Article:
March 22 (Bloomberg) -- Sirius XM Radio Inc. was sued by radio personality Howard Stern’s production company and his agent for failing to pay stock awards they claim were promised.
The suit was filed in New York state Supreme Court today by One Twelve Inc. and Stern’s agent, Don Buchwald. Sirius, which courted Stern when the company was running second to XM Satellite Radio Inc., promised to pay a series of stock awards if the radio company exceeded its subscriber estimates, according to the complaint. Buchwald was promised a fee of 10 percent of One Twelve’s compensation, they said.
Stern’s show began on Sirius in 2006. Two years later, the company merged with competitor XM and, in 2010, the total number of Sirius XM Radio subscribers hit 20 million, according to the complaint. Except for the first year of the Sirius contract, the company has refused to pay One Twelve the stock awards, according to the suit. The plaintiffs said in the complaint they are seeking unspecified amounts due with interest.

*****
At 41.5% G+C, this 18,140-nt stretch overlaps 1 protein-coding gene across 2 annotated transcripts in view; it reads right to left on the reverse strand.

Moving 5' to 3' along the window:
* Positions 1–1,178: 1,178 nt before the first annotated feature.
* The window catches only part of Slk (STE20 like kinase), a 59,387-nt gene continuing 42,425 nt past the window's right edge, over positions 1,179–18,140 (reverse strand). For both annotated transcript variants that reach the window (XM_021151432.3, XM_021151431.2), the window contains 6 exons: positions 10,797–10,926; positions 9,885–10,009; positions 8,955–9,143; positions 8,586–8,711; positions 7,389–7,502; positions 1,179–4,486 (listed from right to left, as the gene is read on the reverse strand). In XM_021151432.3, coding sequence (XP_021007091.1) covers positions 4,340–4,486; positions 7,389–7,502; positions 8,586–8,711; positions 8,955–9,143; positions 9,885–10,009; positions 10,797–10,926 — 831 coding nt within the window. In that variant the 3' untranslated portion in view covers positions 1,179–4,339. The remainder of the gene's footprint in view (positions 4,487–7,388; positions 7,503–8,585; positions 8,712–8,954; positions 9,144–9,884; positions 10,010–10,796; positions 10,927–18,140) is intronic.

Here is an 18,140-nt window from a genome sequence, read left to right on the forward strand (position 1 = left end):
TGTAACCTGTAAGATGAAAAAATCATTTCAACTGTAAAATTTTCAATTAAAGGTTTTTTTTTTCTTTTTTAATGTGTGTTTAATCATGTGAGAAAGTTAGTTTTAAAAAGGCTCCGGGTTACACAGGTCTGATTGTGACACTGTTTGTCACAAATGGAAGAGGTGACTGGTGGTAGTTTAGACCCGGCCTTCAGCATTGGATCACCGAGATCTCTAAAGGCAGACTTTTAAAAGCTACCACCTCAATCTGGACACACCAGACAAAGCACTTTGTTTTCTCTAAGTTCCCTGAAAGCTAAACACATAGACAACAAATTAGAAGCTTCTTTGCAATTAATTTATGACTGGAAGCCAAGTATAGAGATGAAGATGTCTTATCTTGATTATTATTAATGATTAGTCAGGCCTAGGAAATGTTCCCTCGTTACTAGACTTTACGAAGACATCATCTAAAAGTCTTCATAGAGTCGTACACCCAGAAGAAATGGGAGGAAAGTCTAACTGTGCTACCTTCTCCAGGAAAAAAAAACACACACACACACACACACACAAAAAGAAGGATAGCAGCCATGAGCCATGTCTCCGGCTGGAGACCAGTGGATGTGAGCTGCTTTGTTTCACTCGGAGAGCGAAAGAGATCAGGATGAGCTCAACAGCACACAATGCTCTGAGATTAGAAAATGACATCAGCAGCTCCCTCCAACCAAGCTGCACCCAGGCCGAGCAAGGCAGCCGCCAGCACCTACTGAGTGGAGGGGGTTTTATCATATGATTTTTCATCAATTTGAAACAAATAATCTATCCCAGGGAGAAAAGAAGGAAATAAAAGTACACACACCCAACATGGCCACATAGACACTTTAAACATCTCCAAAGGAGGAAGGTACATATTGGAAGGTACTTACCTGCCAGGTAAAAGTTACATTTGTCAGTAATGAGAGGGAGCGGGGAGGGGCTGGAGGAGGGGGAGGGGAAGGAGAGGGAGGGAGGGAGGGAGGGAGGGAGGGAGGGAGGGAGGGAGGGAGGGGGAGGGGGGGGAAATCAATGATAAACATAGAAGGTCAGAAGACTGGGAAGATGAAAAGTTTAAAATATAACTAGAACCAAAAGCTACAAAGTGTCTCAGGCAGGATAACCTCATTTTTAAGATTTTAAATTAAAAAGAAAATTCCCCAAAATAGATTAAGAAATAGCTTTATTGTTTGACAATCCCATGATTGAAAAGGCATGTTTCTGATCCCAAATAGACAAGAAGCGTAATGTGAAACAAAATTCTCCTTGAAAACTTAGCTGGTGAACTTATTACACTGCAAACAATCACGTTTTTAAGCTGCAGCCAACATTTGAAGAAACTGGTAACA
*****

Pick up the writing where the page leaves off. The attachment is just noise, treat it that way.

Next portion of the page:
“When Sirius needed Stern, it promised him a share in any success that the company achieved,” according to the suit. “But now that Sirius has conquered its chief competitor and acquired more than 20 million subscribers, it has reneged on its commitment to Stern, unilaterally deciding that it has paid him enough.”
Patrick Reilly, a spokesman for New York-based Sirius XM Radio, said in an e-mail that the company “just signed a contract through 2015 with Howard Stern, and he is a valued part of our company. We were thus surprised and disappointed by the subsequent legal action.”
Reilly added that “We have met all of our obligations under the terms of our 2004 agreement with Howard, his agent and production company.”
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